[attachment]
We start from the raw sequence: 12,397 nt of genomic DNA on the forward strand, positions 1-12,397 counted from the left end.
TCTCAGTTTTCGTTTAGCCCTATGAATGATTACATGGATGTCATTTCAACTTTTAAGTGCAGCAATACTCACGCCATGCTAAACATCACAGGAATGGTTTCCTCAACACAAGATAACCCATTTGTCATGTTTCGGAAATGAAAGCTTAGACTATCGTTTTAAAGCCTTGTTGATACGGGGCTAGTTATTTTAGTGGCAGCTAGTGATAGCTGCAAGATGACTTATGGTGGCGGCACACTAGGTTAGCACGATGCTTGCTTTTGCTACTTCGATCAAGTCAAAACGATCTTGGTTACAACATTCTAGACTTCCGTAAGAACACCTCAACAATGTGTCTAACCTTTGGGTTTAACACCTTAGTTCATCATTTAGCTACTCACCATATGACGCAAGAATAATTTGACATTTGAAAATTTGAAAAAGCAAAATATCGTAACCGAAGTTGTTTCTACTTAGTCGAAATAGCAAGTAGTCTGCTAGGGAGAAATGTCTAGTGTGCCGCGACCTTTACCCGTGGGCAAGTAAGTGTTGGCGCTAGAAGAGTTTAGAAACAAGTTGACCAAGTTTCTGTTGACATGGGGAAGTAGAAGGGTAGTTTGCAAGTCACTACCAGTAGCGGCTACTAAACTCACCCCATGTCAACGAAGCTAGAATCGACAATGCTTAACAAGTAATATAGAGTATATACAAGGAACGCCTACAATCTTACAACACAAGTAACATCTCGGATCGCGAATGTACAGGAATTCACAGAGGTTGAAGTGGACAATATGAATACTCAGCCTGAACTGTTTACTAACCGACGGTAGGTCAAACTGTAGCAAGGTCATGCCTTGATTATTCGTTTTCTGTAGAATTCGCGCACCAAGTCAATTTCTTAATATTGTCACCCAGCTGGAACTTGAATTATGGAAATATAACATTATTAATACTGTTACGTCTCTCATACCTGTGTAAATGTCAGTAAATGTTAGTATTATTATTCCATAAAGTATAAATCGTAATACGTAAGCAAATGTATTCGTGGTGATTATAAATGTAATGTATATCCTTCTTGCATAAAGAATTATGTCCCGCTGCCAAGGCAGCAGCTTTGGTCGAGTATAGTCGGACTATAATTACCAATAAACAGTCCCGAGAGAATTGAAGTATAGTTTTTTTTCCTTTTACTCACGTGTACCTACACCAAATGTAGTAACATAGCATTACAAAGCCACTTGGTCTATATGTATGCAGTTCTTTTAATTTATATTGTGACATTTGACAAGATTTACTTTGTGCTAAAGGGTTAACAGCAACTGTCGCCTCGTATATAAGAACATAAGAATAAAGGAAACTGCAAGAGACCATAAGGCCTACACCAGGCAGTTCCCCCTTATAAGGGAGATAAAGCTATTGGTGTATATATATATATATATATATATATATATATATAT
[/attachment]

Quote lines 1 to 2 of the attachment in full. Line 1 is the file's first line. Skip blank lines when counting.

We start from the raw sequence: 12,397 nt of genomic DNA on the forward strand, positions 1-12,397 counted from the left end.
TCTCAGTTTTCGTTTAGCCCTATGAATGATTACATGGATGTCATTTCAACTTTTAAGTGCAGCAATACTCACGCCATGCTAAACATCACAGGAATGGTTTCCTCAACACAAGATAACCCATTTGTCATGTTTCGGAAATGAAAGCTTAGACTATCGTTTTAAAGCCTTGTTGATACGGGGCTAGTTATTTTAGTGGCAGCTAGTGATAGCTGCAAGATGACTTATGGTGGCGGCACACTAGGTTAGCACGATGCTTGCTTTTGCTACTTCGATCAAGTCAAAACGATCTTGGTTACAACATTCTAGACTTCCGTAAGAACACCTCAACAATGTGTCTAACCTTTGGGTTTAACACCTTAGTTCATCATTTAGCTACTCACCATATGACGCAAGAATAATTTGACATTTGAAAATTTGAAAAAGCAAAATATCGTAACCGAAGTTGTTTCTACTTAGTCGAAATAGCAAGTAGTCTGCTAGGGAGAAATGTCTAGTGTGCCGCGACCTTTACCCGTGGGCAAGTAAGTGTTGGCGCTAGAAGAGTTTAGAAACAAGTTGACCAAGTTTCTGTTGACATGGGGAAGTAGAAGGGTAGTTTGCAAGTCACTACCAGTAGCGGCTACTAAACTCACCCCATGTCAACGAAGCTAGAATCGACAATGCTTAACAAGTAATATAGAGTATATACAAGGAACGCCTACAATCTTACAACACAAGTAACATCTCGGATCGCGAATGTACAGGAATTCACAGAGGTTGAAGTGGACAATATGAATACTCAGCCTGAACTGTTTACTAACCGACGGTAGGTCAAACTGTAGCAAGGTCATGCCTTGATTATTCGTTTTCTGTAGAATTCGCGCACCAAGTCAATTTCTTAATATTGTCACCCAGCTGGAACTTGAATTATGGAAATATAACATTATTAATACTGTTACGTCTCTCATACCTGTGTAAATGTCAGTAAATGTTAGTATTATTATTCCATAAAGTATAAATCGTAATACGTAAGCAAATGTATTCGTGGTGATTATAAATGTAATGTATATCCTTCTTGCATAAAGAATTATGTCCCGCTGCCAAGGCAGCAGCTTTGGTCGAGTATAGTCGGACTATAATTACCAATAAACAGTCCCGAGAGAATTGAAGTATAGTTTTTTTTCCTTTTACTCACGTGTACCTACACCAAATGTAGTAACATAGCATTACAAAGCCACTTGGTCTATATGTATGCAGTTCTTTTAATTTATATTGTGACATTTGACAAGATTTACTTTGTGCTAAAGGGTTAACAGCAACTGTCGCCTCGTATATAAGAACATAAGAATAAAGGAAACTGCAAGAGACCATAAGGCCTACACCAGGCAGTTCCCCCTTATAAGGGAGATAAAGCTATTGGTGTATATATATATATATATATATATATATATATATAT